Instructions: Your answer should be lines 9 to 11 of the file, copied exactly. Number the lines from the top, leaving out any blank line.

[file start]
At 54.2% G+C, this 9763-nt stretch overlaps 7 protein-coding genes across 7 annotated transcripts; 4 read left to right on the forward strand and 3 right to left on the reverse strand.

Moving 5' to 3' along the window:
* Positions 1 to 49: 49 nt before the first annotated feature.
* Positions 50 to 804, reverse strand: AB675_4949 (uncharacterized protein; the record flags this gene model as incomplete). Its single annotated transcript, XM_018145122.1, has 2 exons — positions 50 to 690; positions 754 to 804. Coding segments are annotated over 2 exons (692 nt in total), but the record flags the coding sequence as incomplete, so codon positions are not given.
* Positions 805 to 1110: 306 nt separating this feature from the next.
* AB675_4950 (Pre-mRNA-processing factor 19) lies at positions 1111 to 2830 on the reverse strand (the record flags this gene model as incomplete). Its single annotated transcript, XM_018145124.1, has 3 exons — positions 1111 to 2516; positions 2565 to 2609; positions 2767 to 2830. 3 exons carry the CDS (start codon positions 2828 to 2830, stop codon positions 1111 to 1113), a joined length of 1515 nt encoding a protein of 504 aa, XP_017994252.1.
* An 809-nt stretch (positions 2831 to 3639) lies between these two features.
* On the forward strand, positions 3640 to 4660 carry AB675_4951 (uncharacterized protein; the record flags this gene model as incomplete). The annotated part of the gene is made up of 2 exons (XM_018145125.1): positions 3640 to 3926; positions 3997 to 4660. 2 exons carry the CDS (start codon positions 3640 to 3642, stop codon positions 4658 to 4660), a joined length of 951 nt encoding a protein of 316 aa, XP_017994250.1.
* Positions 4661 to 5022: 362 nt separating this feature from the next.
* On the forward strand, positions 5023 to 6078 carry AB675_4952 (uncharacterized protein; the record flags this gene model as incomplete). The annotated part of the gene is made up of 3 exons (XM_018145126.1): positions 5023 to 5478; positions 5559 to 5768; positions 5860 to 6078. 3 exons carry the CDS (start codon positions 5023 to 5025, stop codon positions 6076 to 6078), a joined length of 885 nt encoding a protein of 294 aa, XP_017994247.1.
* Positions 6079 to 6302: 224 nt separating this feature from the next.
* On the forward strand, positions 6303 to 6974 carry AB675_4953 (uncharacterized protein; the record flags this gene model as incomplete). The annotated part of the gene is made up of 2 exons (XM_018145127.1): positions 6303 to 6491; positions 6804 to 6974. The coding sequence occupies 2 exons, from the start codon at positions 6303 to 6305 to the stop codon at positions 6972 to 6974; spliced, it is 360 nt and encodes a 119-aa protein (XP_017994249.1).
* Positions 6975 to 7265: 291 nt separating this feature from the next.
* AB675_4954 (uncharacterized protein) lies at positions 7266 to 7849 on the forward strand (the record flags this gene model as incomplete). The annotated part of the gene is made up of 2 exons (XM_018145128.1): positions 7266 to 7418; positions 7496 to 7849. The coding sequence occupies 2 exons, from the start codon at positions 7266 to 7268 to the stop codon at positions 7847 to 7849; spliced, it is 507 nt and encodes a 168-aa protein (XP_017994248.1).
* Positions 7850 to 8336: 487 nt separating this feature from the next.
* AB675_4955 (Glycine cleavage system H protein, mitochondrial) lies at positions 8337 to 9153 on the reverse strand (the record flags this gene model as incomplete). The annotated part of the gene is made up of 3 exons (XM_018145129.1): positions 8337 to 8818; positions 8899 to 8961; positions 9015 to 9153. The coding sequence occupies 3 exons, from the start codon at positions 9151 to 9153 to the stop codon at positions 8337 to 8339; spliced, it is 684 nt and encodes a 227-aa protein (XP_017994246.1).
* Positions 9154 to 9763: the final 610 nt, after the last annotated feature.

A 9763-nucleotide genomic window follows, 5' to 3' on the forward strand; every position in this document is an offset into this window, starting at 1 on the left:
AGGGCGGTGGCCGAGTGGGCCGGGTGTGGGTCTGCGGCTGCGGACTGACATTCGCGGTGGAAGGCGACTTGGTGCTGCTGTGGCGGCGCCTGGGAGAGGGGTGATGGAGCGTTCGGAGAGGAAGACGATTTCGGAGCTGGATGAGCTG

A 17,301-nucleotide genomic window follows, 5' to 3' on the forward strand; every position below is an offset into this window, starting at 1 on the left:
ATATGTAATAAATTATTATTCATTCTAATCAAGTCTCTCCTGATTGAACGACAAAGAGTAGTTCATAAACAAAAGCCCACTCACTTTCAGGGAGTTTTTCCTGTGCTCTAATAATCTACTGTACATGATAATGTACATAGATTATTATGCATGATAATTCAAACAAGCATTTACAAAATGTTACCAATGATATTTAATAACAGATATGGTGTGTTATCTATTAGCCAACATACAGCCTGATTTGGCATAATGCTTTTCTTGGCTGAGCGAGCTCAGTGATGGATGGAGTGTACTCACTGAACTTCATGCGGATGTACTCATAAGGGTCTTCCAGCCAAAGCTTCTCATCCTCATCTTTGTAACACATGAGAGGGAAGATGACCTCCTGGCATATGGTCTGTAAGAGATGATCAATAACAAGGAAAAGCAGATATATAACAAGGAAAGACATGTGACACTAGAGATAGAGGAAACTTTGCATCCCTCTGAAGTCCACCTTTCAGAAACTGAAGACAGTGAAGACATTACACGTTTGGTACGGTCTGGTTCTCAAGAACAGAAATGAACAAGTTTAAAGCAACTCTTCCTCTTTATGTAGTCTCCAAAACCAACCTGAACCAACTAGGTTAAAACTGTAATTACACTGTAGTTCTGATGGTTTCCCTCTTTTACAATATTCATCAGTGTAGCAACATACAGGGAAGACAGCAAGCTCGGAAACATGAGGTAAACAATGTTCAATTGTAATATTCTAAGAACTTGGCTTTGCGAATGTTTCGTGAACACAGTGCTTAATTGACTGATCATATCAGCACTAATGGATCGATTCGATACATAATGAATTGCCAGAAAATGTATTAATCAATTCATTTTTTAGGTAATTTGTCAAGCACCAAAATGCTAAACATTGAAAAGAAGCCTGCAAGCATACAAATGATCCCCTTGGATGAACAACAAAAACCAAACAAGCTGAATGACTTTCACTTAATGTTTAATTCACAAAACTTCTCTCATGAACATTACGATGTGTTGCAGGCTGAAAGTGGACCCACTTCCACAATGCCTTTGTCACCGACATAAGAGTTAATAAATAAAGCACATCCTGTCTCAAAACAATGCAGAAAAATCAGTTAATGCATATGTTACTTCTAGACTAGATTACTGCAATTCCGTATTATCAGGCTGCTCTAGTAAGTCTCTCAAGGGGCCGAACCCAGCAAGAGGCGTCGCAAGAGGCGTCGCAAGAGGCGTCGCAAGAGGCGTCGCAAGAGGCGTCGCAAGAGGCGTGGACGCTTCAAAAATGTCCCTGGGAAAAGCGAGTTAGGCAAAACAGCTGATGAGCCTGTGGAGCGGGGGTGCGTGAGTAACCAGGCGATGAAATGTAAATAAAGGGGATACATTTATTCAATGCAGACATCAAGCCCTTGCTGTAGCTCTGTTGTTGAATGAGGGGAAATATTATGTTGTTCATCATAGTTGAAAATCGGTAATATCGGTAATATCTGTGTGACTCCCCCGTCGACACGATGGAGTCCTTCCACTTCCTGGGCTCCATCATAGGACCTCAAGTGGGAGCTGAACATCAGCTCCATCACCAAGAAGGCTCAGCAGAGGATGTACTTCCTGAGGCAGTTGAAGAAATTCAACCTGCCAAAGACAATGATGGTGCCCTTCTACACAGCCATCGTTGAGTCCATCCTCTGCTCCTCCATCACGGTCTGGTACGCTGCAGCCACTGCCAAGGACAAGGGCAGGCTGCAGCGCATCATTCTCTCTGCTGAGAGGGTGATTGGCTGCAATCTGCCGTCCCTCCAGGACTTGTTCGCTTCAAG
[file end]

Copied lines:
* Positions 4661 to 5022: 362 nt separating this feature from the next.
* On the forward strand, positions 5023 to 6078 carry AB675_4952 (uncharacterized protein; the record flags this gene model as incomplete). The annotated part of the gene is made up of 3 exons (XM_018145126.1): positions 5023 to 5478; positions 5559 to 5768; positions 5860 to 6078. 3 exons carry the CDS (start codon positions 5023 to 5025, stop codon positions 6076 to 6078), a joined length of 885 nt encoding a protein of 294 aa, XP_017994247.1.
* Positions 6079 to 6302: 224 nt separating this feature from the next.